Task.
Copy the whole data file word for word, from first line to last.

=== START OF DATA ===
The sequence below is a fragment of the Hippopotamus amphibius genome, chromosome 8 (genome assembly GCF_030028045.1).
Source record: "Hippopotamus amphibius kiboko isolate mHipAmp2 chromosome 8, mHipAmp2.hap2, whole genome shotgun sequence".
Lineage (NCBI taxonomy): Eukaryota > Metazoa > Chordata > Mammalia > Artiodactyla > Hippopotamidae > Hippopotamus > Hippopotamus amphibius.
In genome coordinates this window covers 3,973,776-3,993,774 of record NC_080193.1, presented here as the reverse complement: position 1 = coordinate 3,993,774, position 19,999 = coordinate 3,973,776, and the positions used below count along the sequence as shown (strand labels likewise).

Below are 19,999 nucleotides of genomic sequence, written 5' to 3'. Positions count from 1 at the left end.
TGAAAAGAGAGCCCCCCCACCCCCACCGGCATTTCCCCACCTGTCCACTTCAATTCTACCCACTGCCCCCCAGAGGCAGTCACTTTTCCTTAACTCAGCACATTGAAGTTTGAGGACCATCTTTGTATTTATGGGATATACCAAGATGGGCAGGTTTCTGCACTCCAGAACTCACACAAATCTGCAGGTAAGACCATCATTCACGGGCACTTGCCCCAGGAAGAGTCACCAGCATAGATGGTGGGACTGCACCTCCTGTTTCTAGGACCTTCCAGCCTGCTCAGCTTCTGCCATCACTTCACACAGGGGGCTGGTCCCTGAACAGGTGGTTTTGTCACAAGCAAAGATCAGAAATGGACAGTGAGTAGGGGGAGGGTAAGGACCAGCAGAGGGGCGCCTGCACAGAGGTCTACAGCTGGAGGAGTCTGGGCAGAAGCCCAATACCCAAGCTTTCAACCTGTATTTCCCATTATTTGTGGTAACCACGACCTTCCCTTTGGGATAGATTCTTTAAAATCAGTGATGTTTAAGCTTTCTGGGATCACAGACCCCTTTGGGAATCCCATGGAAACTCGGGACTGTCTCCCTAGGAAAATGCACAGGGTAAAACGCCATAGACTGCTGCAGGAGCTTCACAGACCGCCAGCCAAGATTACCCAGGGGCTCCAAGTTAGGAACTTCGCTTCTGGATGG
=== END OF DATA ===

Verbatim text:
The sequence below is a fragment of the Hippopotamus amphibius genome, chromosome 8 (genome assembly GCF_030028045.1).
Source record: "Hippopotamus amphibius kiboko isolate mHipAmp2 chromosome 8, mHipAmp2.hap2, whole genome shotgun sequence".
Lineage (NCBI taxonomy): Eukaryota > Metazoa > Chordata > Mammalia > Artiodactyla > Hippopotamidae > Hippopotamus > Hippopotamus amphibius.
In genome coordinates this window covers 3,973,776-3,993,774 of record NC_080193.1, presented here as the reverse complement: position 1 = coordinate 3,993,774, position 19,999 = coordinate 3,973,776, and the positions used below count along the sequence as shown (strand labels likewise).

Below are 19,999 nucleotides of genomic sequence, written 5' to 3'. Positions count from 1 at the left end.
TGAAAAGAGAGCCCCCCCACCCCCACCGGCATTTCCCCACCTGTCCACTTCAATTCTACCCACTGCCCCCCAGAGGCAGTCACTTTTCCTTAACTCAGCACATTGAAGTTTGAGGACCATCTTTGTATTTATGGGATATACCAAGATGGGCAGGTTTCTGCACTCCAGAACTCACACAAATCTGCAGGTAAGACCATCATTCACGGGCACTTGCCCCAGGAAGAGTCACCAGCATAGATGGTGGGACTGCACCTCCTGTTTCTAGGACCTTCCAGCCTGCTCAGCTTCTGCCATCACTTCACACAGGGGGCTGGTCCCTGAACAGGTGGTTTTGTCACAAGCAAAGATCAGAAATGGACAGTGAGTAGGGGGAGGGTAAGGACCAGCAGAGGGGCGCCTGCACAGAGGTCTACAGCTGGAGGAGTCTGGGCAGAAGCCCAATACCCAAGCTTTCAACCTGTATTTCCCATTATTTGTGGTAACCACGACCTTCCCTTTGGGATAGATTCTTTAAAATCAGTGATGTTTAAGCTTTCTGGGATCACAGACCCCTTTGGGAATCCCATGGAAACTCGGGACTGTCTCCCTAGGAAAATGCACAGGGTAAAACGCCATAGACTGCTGCAGGAGCTTCACAGACCGCCAGCCAAGATTACCCAGGGGCTCCAAGTTAGGAACTTCGCTTCTGGATGG